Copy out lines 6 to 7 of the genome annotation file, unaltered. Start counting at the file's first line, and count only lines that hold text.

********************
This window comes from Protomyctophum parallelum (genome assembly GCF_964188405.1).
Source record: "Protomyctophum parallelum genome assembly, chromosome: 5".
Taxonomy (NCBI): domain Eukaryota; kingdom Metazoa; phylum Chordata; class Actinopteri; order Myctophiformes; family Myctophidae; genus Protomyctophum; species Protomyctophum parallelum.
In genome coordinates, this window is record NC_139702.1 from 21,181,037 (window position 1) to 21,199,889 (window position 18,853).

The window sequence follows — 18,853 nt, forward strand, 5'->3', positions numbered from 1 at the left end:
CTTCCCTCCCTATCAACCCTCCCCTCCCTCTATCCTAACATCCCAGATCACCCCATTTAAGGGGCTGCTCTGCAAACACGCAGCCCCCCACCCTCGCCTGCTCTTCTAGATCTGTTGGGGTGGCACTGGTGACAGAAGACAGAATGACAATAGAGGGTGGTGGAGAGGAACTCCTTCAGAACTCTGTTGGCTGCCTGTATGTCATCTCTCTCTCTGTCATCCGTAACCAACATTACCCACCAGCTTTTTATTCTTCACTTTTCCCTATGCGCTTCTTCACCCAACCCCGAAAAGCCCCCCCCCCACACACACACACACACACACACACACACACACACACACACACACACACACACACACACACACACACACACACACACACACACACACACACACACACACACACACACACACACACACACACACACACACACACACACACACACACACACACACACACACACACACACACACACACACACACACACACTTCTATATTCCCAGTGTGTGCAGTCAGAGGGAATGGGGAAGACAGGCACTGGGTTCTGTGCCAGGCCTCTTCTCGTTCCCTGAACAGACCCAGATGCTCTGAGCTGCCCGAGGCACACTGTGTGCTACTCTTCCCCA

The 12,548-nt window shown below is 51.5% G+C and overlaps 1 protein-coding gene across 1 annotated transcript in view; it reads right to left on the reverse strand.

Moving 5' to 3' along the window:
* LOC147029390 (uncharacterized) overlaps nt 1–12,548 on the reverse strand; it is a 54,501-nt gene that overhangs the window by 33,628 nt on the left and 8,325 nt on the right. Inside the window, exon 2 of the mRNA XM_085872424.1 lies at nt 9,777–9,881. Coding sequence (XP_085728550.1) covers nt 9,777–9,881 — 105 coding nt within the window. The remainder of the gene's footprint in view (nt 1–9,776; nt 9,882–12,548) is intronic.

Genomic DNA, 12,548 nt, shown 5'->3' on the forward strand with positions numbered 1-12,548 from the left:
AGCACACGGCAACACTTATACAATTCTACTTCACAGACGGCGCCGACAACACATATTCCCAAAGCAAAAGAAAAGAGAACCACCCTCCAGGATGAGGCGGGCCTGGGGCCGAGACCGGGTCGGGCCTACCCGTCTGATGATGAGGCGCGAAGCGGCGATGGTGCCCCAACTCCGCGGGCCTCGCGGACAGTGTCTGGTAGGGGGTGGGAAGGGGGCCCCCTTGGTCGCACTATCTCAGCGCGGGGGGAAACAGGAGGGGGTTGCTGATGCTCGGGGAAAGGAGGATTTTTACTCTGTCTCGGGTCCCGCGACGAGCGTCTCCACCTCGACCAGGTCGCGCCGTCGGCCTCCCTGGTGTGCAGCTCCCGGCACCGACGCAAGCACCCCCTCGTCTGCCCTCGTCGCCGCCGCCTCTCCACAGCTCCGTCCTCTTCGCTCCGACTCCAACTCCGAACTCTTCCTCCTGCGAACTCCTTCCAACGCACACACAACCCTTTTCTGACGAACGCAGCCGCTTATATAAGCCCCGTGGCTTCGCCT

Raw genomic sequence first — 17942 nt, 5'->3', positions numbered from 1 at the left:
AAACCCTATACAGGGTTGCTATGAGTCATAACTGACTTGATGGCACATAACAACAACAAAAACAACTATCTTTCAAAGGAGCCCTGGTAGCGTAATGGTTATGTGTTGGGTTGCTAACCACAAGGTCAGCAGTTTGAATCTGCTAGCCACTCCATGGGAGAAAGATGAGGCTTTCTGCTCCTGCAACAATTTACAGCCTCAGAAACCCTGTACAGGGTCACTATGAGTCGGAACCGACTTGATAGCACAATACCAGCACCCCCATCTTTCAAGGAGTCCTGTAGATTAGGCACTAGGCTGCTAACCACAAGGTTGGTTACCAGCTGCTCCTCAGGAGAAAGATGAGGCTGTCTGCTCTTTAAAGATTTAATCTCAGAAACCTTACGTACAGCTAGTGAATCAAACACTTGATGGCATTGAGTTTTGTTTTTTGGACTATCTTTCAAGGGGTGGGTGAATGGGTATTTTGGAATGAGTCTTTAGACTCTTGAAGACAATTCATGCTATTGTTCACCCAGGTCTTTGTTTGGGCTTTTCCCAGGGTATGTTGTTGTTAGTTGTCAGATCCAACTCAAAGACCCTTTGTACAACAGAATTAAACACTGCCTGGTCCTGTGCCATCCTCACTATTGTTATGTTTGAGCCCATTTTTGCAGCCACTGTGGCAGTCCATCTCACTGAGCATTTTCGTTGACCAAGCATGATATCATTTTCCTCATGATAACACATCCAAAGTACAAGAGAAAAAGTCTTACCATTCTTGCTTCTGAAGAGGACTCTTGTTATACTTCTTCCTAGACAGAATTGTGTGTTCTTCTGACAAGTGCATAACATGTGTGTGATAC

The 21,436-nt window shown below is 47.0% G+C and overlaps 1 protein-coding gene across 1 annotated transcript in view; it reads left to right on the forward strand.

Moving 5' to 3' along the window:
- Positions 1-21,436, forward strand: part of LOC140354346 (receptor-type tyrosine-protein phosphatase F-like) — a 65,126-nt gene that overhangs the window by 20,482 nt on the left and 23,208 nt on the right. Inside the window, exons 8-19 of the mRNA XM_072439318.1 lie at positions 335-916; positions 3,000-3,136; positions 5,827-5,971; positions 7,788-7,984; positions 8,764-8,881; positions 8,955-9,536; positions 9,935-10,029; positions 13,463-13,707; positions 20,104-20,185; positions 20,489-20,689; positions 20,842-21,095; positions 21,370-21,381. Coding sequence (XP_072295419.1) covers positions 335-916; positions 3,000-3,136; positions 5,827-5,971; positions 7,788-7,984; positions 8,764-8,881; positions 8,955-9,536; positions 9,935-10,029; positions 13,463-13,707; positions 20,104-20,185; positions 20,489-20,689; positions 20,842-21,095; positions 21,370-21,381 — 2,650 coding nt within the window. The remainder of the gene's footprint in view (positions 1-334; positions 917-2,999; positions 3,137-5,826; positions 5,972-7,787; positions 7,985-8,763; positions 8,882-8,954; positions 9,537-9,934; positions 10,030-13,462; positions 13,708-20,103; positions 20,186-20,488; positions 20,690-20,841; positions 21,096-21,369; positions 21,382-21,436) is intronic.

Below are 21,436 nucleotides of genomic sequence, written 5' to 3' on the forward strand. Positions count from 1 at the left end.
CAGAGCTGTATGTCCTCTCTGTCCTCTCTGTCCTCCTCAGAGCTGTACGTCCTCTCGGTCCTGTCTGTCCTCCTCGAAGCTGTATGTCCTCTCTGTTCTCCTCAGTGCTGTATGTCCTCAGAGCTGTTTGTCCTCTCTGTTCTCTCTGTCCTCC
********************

CTTCCCTCCCTATCAACCCTCCCCTCCCTCTATCCTAACATCCCAGATCACCCCATTTAAGGGGCTGCTCTGCAAACACGCAGCCCCCCACCCTCGCCTGCTCTTCTAGATCTGTTGGGGTGGCACTGGTGACAGAAGACAGAATGACAATAGAGGGTGGTGGAGAGGAACTCCTTCAGAACTCTGTTGGCTGCCTGTATGTCATCTCTCTCTCTGTCATCCGTAACCAACATTACCCACCAGCTTTTTATTCTTCACTTTTCCCTATGCGCTTCTTCACCCAACCCCGAAAAGCCCCCCCCCCACACACACACACACACACACACACACACACACACACACACACACACACACACACACACACACACACACACACACACACACACACACACACACACACACACACACACACACACACACACACACACACACACACACACACACACACACACACACACACACACACACACACACACACACACACACACACTTCTATATTCCCAGTGTGTGCAGTCAGAGGGAATGGGGAAGACAGGCACTGGGTTCTGTGCCAGGCCTCTTCTCGTTCCCTGAACAGACCCAGATGCTCTGAGCTGCCCGAGGCACACTGTGTGCTACTCTTCCCCA

The 12,548-nt window shown below is 51.5% G+C and overlaps 1 protein-coding gene across 1 annotated transcript in view; it reads right to left on the reverse strand.